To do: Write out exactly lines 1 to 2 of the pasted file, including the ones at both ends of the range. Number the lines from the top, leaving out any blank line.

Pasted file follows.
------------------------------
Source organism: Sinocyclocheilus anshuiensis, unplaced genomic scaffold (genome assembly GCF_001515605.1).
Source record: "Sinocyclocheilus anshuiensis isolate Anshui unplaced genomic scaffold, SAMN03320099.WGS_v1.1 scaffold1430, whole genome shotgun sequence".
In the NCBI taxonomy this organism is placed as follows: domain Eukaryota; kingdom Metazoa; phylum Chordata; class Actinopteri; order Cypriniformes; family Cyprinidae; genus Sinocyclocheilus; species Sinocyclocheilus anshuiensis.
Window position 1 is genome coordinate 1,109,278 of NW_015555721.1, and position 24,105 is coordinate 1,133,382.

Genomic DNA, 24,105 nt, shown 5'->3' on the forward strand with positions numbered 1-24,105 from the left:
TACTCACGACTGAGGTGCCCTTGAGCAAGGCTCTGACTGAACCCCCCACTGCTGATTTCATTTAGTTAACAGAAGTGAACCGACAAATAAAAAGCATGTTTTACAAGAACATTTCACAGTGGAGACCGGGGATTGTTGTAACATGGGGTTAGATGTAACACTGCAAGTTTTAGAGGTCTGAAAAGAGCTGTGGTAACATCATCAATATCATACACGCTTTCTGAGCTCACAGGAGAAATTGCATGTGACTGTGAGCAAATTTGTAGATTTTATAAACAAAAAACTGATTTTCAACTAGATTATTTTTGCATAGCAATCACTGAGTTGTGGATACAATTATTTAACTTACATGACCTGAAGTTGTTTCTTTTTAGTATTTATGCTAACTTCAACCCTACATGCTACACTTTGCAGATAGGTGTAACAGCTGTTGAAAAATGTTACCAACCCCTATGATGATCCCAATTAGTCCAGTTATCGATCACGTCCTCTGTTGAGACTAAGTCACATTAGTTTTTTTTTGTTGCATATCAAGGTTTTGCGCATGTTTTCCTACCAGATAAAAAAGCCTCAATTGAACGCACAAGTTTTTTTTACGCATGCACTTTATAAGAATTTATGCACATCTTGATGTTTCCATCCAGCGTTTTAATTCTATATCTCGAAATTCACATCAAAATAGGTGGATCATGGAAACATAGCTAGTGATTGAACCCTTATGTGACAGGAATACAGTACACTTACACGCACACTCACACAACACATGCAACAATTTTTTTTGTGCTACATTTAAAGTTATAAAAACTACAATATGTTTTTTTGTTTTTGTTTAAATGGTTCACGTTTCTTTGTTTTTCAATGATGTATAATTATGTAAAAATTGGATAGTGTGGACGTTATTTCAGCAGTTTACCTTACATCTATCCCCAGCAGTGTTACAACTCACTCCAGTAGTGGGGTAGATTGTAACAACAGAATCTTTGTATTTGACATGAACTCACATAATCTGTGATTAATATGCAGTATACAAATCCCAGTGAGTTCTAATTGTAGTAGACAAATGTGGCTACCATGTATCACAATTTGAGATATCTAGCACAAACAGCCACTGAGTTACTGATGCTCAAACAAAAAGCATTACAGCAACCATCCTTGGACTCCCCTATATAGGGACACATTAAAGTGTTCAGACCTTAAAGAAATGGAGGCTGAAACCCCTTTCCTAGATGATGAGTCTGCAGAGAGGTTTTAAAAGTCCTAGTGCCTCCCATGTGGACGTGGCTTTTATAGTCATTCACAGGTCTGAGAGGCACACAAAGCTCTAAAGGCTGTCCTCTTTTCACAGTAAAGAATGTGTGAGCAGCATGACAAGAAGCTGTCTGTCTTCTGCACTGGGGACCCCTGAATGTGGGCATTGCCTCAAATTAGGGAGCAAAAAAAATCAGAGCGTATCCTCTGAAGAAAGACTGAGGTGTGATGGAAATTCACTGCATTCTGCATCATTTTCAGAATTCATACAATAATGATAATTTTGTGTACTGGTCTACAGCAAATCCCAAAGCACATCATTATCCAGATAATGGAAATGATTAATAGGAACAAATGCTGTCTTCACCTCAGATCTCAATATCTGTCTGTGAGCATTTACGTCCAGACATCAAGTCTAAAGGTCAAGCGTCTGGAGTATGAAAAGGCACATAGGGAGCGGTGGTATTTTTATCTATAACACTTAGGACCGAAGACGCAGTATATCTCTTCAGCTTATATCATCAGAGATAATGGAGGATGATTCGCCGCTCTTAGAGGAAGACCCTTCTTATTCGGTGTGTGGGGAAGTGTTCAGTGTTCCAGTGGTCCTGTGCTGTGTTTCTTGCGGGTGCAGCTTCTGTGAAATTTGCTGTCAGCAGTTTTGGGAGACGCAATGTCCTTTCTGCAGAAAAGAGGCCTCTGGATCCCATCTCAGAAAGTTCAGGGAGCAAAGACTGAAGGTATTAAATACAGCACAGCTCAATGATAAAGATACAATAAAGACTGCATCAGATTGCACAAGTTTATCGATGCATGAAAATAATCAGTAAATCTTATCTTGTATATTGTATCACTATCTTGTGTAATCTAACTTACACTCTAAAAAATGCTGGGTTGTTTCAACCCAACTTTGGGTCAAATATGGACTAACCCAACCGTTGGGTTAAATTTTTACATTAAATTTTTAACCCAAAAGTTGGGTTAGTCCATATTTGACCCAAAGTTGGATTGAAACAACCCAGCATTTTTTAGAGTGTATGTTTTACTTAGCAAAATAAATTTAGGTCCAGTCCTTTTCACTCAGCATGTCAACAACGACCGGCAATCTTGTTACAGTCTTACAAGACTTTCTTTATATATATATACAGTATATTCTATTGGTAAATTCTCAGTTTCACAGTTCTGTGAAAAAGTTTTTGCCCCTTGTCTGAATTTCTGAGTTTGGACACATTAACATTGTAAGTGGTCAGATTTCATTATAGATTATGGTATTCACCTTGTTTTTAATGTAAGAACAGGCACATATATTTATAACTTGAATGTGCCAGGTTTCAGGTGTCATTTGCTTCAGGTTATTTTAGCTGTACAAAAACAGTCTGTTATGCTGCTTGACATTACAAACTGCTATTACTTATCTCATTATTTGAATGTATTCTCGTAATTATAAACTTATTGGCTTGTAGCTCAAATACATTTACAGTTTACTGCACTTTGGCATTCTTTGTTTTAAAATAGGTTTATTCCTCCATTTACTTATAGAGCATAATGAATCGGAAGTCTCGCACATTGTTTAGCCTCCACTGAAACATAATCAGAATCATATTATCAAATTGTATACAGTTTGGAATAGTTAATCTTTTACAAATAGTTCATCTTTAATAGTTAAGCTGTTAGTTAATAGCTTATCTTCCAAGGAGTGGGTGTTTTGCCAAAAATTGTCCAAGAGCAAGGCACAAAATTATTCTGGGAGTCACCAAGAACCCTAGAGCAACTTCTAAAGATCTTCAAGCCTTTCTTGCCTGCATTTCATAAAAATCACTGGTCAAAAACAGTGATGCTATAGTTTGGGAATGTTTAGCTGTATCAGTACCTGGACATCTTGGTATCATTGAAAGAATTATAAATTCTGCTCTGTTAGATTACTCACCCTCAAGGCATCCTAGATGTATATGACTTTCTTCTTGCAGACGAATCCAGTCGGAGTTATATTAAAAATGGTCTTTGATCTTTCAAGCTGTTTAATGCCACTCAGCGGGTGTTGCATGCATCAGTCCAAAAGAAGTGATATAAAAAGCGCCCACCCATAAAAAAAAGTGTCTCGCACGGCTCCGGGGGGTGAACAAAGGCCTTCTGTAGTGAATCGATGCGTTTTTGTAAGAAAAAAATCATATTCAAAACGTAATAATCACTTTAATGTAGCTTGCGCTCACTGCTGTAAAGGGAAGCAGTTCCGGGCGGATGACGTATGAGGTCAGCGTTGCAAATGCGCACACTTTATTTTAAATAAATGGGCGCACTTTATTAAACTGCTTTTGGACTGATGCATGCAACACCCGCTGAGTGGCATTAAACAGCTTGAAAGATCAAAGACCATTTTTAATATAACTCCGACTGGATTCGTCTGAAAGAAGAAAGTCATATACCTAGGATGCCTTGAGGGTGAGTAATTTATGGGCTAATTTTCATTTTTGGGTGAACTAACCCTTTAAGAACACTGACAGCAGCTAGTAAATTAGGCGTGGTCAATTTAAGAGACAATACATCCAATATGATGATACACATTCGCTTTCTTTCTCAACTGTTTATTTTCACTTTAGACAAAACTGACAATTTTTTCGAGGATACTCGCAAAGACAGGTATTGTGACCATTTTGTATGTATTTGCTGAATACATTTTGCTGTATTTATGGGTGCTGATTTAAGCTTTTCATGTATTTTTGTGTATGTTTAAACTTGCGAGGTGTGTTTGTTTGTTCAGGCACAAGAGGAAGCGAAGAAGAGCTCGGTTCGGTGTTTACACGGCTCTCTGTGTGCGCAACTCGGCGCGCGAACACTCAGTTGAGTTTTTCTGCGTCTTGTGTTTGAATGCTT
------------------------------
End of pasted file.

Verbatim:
Source organism: Sinocyclocheilus anshuiensis, unplaced genomic scaffold (genome assembly GCF_001515605.1).
Source record: "Sinocyclocheilus anshuiensis isolate Anshui unplaced genomic scaffold, SAMN03320099.WGS_v1.1 scaffold1430, whole genome shotgun sequence".